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Large Tour Logistics

The same system in every port?

Wednesday, 6/2/04 – London, England: I’m embarking on what I believe is the largest tour I’ve ever done.

Yes, the Woodstocks (numbers 2 and 3) were huge, but they were one-offs. The Red Hot Chili Peppers at Red Square in Moscow and Slane Castle, Ireland were also giant gigs, but this upcoming Peppers tour of Europe has 14 shows in 23 days for an expected million or so people.

We going to move fast, the shows are huge, and the Peppers headline the entire run. Unlike past European trips, what makes this tour unique is the level of sonic consistency we’re working to achieve while using eight different sound vendors from seven different countries.

I’ve specified identical loudspeaker system types for every show, the hang configurations have been matched, and we’re carrying the rest. If successful, we (hopefully) will enjoy all of the benefits of carrying a full sound system while at the same time relying on a network of separate and unrelated vendors for a major portion of the gear.

Oh, by the way, odds are there won’t be a band soundcheck the entire run.

Checklist of stuff I need to bring with me:
Big headphones
Leftover Euros and Pounds from last year
Laptop and PSU
New MP3 player and manual
Pile of wires and plugs (Phone, Internet, AC)
Briefcase of unfinished work
Two collapsible fishing poles
Two weeks of clothes (18 pairs of socks, 14 shirts, 6 pants, 4 shorts, a pile o’ boxers, swim trunks, and a sweatshirt)
Plane tickets
Empty space in my bags to hold presents for my “short people”

Thursday 6/3/04 – Cologne, Germany: The tour is beginning to take shape, with new faces showing up every day. If I counted right, the itinerary shows 99 people traveling all in all - yikes!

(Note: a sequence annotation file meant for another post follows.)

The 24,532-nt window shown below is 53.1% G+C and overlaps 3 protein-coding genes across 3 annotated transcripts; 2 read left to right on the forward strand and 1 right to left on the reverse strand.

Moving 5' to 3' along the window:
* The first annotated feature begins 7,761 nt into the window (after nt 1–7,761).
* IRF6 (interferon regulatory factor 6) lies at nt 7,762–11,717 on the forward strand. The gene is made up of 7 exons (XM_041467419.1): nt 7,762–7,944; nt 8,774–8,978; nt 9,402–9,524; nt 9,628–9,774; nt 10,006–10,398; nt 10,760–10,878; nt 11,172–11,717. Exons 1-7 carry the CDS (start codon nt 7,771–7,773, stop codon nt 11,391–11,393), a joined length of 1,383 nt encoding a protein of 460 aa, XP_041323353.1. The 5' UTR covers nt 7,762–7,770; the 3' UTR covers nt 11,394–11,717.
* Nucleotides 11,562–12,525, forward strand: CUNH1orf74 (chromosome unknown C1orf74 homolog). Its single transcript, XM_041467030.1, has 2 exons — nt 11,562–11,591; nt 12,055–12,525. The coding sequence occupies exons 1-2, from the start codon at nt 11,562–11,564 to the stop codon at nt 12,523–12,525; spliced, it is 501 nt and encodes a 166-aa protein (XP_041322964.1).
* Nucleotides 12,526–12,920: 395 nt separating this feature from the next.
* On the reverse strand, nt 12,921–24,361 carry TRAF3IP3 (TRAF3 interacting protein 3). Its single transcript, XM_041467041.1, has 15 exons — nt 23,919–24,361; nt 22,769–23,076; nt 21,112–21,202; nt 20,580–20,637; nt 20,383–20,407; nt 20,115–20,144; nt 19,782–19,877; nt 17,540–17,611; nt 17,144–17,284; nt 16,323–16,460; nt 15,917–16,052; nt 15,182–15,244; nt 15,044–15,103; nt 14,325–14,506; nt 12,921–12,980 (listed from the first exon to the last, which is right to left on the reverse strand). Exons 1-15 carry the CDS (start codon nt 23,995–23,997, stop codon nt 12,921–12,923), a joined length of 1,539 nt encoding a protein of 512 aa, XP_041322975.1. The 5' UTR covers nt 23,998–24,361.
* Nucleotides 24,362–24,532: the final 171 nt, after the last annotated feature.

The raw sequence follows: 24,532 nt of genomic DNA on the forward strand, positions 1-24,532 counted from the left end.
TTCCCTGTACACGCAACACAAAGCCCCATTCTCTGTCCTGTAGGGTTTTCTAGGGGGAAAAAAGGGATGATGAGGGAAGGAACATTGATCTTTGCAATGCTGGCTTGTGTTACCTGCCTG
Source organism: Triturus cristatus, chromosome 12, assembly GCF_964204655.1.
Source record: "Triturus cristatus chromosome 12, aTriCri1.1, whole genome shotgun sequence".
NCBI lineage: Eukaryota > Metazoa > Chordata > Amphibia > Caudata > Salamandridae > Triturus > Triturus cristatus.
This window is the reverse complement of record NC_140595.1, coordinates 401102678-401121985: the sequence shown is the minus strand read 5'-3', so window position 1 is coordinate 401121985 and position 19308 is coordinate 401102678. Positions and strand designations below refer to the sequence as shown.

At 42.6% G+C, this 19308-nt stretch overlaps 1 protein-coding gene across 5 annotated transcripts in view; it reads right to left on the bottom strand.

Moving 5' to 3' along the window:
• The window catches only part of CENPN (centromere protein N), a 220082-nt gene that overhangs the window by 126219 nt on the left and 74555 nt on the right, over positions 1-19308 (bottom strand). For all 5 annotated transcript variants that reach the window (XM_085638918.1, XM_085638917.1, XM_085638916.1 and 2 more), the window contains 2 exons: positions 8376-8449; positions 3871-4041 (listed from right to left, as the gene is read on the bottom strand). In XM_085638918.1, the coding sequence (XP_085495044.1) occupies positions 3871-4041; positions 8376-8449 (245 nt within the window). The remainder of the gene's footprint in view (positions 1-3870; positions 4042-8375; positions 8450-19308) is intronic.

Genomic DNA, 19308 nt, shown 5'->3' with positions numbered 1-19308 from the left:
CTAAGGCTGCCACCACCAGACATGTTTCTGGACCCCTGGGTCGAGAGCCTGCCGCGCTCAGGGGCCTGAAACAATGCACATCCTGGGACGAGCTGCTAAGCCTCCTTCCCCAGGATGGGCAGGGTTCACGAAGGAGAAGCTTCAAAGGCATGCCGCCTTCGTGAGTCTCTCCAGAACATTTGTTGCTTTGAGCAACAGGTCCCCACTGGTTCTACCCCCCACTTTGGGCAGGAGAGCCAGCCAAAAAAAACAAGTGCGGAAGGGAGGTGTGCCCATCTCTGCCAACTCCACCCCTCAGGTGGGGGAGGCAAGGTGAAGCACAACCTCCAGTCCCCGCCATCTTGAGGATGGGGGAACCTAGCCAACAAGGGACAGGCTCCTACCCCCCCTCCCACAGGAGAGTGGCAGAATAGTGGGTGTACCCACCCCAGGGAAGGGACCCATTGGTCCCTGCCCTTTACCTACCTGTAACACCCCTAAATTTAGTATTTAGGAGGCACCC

I have trouble learning all the names on a three-bus tour; I won’t even try on this one. If you’re wondering what they all do and why we need so many humans, I am too, but we’ll all find out soon enough.

O.K., back to sound. In my experience on a tour like this, there are two ways to go:
1) Carry an “A” and “B” sound system, two full sound crews and “leapfrog” the rigs across Europe. Or…
2) Hire PA locally and use in-house festival systems.

The leapfrogging concept is complicated due to a schedule of playing one day of a few multiday festivals plus a wide range of venue sizes. On the other hand, just cramming the Peppers into an assortment of system types and configurations and hoping for the best is less than desirable.

Three years ago, when I made the difficult decision to switch the Peppers from our proprietary Rat Trap 5 to (L-ACOUSTICS) V-DOSC line array, there were several reasons.

My primary motivation was to be able to work toward “worldwide sonic consistency.” There are several awesome concert systems available, but finding one that is available on multiple continents in huge quantities is another story. This tour will be a true test of my decision, based on these broad concepts:

- The exact same system type supplied for all shows.

- A common “template” system layout, applied to each PA from the various vendors.